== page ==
First baseman Rafael Palmeiro, who spent the past 10 days in exile after testing positive for steroids, returned to the Baltimore Orioles on Thursday but was not in the starting lineup and may not be for a couple of days. In his first public comments since the suspension, Palmeiro expressed regret over the controversy and joy over his return, but he did not speak openly about his steroid use, citing an ongoing congressional investigation.

"Well, I want to say that I'm happy to be back," Palmeiro told a large gathering of media members in the Orioles' dugout prior to Thursday's game against the Tampa Bay Devil Rays. "I'm anxious to get back on the field and playing the game that I love very much. It's been a tough time for me and my family over the last couple of weeks and at this time I've been instructed by my attorneys not to comment on the situation. The time will come soon, hopefully, that I can explain my situation."

The House Government Reform Committee is investigating whether Palmeiro committed perjury when he testified in March that he had never used steroids.

"Congress is going over all the stuff right now and I am just going to wait on that situation to be over with," Palmeiro said.

Not once did Palmeiro appear agitated or upset or annoyed at the presence of such a large media contingent. At several points, Palmeiro stopped and greeted reporters who regularly follow the team.

"I thought he would look nervous," said one teammate. "But he looks calm. He looked normal."

Palmeiro fielded ground balls for several minutes prior to taking batting practice. He did not appear rusty, handling most ground balls with ease. At about 5:10 p.m., Palmeiro retreated to the dugout and walked into the clubhouse as cameras flashed. Several minutes later, he emerged with team leader Miguel Tejada at his side. Tejada put his right arm around Palmeiro and walked him to the team's stretch area, where he lifted Palmeiro's arm like a referee lifts the arm of a winning boxer in a prize fight.

If there is any objection to Palmeiro rejoining the team, it wasn't expressed openly by his teammates, who gladly welcomed him back.

"It's a distraction when you guys come up and ask about it every day," second baseman Brian Roberts told a reporter. "Otherwise, no."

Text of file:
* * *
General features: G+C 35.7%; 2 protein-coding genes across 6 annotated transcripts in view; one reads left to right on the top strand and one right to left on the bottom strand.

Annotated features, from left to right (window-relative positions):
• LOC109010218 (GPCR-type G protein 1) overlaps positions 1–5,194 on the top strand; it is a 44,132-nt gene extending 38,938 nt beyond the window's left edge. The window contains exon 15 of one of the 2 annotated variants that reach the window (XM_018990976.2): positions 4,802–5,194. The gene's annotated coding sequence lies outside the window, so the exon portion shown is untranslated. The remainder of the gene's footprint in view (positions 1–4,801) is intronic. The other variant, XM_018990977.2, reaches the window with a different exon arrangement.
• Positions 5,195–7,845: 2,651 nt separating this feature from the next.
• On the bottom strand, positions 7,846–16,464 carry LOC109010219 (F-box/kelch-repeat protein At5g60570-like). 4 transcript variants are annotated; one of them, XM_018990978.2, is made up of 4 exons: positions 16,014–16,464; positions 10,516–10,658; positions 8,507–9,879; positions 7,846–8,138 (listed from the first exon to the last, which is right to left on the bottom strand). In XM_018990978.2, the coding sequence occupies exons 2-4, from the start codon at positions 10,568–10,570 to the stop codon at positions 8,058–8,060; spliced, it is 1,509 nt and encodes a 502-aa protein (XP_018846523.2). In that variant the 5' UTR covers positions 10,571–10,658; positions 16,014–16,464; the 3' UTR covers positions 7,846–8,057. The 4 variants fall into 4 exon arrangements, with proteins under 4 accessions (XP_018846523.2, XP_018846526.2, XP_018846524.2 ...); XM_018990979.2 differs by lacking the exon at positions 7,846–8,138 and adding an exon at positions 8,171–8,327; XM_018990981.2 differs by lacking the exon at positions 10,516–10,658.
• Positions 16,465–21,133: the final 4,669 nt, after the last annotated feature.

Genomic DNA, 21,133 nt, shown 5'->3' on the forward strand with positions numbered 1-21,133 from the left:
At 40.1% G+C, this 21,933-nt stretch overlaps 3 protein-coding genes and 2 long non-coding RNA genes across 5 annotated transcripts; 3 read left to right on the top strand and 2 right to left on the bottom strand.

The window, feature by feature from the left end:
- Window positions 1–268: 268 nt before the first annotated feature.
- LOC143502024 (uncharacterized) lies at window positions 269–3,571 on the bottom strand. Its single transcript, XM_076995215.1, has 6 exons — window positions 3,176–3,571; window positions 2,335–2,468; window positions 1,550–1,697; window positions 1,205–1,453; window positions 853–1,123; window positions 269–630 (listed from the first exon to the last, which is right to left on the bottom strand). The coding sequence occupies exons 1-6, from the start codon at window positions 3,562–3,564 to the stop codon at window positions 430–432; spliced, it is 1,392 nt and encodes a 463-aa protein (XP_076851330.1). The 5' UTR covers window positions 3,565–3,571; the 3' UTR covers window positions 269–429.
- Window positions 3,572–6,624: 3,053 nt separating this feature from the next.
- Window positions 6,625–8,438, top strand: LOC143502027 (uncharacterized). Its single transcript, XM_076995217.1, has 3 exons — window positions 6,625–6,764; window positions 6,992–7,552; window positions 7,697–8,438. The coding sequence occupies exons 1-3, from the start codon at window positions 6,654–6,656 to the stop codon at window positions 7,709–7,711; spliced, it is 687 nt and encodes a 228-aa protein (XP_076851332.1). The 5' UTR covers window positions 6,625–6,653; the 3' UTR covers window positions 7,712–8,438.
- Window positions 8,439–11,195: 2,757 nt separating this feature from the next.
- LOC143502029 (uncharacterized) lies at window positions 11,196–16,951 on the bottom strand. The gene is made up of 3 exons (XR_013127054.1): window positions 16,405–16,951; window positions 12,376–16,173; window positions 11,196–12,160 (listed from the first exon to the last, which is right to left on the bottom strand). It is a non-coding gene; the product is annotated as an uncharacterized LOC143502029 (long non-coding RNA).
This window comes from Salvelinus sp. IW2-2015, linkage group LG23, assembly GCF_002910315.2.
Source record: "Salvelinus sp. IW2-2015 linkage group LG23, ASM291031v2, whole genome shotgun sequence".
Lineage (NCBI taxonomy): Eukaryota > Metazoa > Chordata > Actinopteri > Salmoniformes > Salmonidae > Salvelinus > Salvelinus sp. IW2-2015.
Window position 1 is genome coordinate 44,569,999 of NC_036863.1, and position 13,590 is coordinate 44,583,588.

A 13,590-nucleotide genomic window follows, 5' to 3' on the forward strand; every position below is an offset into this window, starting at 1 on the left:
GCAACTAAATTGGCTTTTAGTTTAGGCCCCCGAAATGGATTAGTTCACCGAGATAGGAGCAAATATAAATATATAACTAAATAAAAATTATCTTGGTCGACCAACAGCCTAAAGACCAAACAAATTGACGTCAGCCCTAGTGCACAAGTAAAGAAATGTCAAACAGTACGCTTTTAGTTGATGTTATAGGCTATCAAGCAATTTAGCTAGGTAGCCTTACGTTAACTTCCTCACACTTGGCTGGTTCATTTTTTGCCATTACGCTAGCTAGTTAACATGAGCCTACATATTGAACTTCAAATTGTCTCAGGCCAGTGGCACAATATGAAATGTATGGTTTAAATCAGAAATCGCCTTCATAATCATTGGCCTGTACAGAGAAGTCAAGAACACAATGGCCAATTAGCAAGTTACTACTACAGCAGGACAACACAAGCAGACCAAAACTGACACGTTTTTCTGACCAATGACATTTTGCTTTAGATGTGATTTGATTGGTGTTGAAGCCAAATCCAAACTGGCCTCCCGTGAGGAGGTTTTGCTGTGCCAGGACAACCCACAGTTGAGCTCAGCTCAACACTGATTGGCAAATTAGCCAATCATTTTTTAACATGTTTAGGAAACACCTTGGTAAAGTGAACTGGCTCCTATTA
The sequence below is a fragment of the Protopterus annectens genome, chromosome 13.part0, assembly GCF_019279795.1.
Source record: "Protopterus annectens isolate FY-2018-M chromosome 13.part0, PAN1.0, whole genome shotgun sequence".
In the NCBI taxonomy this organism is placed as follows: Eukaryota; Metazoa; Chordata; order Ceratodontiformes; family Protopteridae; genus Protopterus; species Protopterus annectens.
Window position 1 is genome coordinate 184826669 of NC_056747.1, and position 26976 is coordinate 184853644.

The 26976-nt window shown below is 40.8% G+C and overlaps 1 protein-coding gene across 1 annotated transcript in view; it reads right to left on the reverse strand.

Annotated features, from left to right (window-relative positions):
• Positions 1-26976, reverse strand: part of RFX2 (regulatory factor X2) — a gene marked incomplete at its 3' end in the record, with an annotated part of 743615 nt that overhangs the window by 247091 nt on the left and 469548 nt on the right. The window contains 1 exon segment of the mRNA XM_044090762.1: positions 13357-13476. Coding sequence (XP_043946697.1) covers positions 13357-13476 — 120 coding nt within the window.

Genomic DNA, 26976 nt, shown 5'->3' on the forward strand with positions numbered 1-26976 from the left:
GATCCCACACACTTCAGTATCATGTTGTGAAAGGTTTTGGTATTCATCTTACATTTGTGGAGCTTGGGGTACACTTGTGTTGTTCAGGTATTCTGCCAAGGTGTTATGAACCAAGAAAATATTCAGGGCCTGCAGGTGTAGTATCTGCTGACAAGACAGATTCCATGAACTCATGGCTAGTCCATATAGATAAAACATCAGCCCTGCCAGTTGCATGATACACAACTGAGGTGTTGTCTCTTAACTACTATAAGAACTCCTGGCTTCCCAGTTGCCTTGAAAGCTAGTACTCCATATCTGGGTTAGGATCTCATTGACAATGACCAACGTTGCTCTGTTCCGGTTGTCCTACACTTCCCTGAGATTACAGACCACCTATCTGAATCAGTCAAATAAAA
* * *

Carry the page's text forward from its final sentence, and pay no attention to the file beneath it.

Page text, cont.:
The ballpark was mostly empty when Palmeiro took batting from approximately 5:20 to 5:30 p.m. A lone sign behind the dugout read, "Welcome Back Raffy." Otherwise, it was just an ordinary batting practice session. Afterward, Palmeiro signed autographs for several minutes.

"As far as the fans, you know these are great fans," Palmeiro said. "I've always enjoyed playing here. These are the best fans in the game and I hope they can understand my situation right now and I'll accept however they react."

In the bottom of the eighth inning of Thursday night's game against the Devil Rays, a large group of fans at Oriole Park at Camden Yards chanted, "We want Raffy!"

Said Palmeiro: "It was good, I really appreciated that. I appreciated the fans cheering and supporting me."

It was uncertain how Palmeiro would react to members of the media when the clubhouse doors opened at 3:30 p.m. Four Orioles public relations staffers cornered the clubhouse and kept people away from Palmeiro's locker. One young male intern stood almost directly in front of Palmeiro's locker with his arms crossed and a stolid look. It appeared Palmeiro would not say a word. But less than an hour later, Palmeiro addressed the media.

"It was just good to see the team," Palmeiro said. "I've been down for a while. And when you are in a team situation and you get to be with a bunch of guys for eight months, it's tough. I've been playing baseball now for 20 years and this is all that I have done. This is all I know. It was tough being away. But it was good to see them. They are happy that I am back. And they're anxious for me to get back on the field."

Just when Palmeiro will get back on the field is uncertain. Interim manager Sam Perlozzo said it could take a few days. Palmeiro said he was unsure when he would be ready.

"I'm sure in the next couple of days I will get back out there on the field," Palmeiro said. "I haven't really done much, baseball-wise."

Perlozzo said he spoke to the team on Wednesday for about two minutes regarding Palmeiro. He did not think the situation would become a distraction.

"Our thing is that when we're inside the clubhouse we are a team together," Perlozzo said. "That's what I addressed the club with. And that's what we're going to do. When you walk out the door you can do whatever you want, but when you're in here you're together as a team."

Orioles shortstop Miguel Tejada, left, puts his arm around first baseman Rafael Palmeiro as they walk onto the field for batting practice before last night's game against Tampa Bay."I've been instructed by my attorneys not to comment on the situation. The time will come soon, hopefully, that I can explain my situation," Palmeiro said.